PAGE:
(which have 5 and 12 notes, respectively.) Major really does mean Major in this example and minor scales are lesser than Majors.

You may already know that we use the Major Scale to make chords. (Sure, you CAN use minor scales but why?) Thus it behooves you (yes, you) to know both Major Scales and how to make chords from them.

Why do the chords made only from notes of Major Scales sound so good. (and they do sound "good" as evidenced by the Diatonic tunes "Unchained Melody" and Pacabel's famous "Canon in D.") It's simple. These tunes use only chords that are made up of Major Scale notes.

In short, both chords and melodies to these tunes are combinations of the very same 7 notes.

This produces some interesting effects, one of which is any single chords which is NOT diatonic, is the one chord that many folks will recall, as it is a change from the "diatonicity" (a word that I, personally, made up!) Much rock uses this to very good effect.

Some of these chords are Major, some are minors, and one is a diminished chord! We often consider
that the dominant seventh chord (which contains that diminished chord in it's last three notes) for that key to be superior to the diminished chord for that key.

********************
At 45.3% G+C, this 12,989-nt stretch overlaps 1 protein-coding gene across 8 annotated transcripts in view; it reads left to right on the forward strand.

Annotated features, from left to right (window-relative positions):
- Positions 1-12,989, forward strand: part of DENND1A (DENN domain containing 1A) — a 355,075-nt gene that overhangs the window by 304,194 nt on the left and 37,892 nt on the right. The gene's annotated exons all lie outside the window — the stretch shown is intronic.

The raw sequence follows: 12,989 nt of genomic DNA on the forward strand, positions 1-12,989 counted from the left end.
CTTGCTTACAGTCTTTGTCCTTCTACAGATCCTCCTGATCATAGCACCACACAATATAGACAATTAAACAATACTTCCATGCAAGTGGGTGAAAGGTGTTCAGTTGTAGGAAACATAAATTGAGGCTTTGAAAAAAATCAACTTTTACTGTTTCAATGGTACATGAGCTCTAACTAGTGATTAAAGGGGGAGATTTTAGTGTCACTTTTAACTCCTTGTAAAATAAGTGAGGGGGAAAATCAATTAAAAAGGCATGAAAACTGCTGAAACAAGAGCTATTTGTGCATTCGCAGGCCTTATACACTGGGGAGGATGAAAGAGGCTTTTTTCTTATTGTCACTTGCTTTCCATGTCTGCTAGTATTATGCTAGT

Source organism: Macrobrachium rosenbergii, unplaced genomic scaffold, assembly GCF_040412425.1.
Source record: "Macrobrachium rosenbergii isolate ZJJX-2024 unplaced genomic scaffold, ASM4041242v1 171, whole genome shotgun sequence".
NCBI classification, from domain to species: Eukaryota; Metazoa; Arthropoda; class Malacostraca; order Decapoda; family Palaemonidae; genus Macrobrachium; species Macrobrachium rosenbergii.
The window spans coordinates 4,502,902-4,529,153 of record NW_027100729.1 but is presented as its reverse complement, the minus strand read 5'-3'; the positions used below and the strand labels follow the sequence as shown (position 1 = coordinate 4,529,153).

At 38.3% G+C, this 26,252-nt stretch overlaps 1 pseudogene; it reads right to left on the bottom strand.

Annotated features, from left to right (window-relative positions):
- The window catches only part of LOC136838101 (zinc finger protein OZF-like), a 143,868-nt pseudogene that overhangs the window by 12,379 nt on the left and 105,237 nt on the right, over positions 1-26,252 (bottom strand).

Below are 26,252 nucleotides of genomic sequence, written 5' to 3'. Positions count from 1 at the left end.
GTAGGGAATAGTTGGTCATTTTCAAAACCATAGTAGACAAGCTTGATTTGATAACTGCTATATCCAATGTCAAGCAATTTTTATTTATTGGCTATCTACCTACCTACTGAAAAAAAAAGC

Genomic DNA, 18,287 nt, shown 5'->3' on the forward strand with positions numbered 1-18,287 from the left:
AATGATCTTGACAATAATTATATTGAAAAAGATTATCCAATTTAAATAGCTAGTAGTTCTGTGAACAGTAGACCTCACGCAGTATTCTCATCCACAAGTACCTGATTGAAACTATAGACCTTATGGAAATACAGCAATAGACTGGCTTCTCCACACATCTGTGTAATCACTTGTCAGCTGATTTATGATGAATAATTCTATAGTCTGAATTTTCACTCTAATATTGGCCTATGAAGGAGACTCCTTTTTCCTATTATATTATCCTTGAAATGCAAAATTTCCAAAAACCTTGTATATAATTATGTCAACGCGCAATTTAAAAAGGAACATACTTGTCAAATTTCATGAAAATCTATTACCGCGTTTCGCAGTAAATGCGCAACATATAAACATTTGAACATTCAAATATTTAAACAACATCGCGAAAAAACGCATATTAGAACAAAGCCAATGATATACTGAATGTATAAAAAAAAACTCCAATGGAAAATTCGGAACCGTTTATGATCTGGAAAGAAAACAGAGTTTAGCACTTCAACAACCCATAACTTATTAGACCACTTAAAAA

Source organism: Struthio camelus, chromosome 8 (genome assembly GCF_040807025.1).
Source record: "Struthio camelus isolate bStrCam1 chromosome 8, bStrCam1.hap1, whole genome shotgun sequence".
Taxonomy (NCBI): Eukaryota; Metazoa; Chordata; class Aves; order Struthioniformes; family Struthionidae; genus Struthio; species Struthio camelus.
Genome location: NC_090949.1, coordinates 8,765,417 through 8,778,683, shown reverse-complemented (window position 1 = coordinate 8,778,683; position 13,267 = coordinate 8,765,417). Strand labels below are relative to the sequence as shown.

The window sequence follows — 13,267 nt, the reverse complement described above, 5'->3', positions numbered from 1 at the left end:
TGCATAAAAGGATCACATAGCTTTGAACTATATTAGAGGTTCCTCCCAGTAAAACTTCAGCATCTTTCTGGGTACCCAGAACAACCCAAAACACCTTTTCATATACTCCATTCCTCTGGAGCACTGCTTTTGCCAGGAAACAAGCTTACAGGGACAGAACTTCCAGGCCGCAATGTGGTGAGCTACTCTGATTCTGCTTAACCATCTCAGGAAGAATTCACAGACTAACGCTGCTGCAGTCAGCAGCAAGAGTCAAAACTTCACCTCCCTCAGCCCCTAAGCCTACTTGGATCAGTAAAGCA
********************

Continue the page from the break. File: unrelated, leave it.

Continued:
We use something that doesn't exist in the world to note the "majorness" or minorness" (often termed in music theory as chord "quality") namely lower case Roman Numerals (as well as normal ones.) We term the Major Chords in each key the I, the IV,  and the V. The minor chords are the ii, the iii, and the vi. We also say that the vii has a little circle after it or the word "dim."  The Majors are often called the Primary chords. I usually include the dominant seventh in the key (which is called the V7 cause it is based on the V) in these chords. Depending on what theory book you read, the minors and that lone diminished chord are called the Secondary Chords.

Here are some Diatonic progressions for you to "mess with" (if I repeat a number then this means you must repeat that chord for an additional measure.)

ii V7 I I


vi IV V I

Recognize them? I sure do hope so. The thing that makes them work is the fact they use only notes of the scale.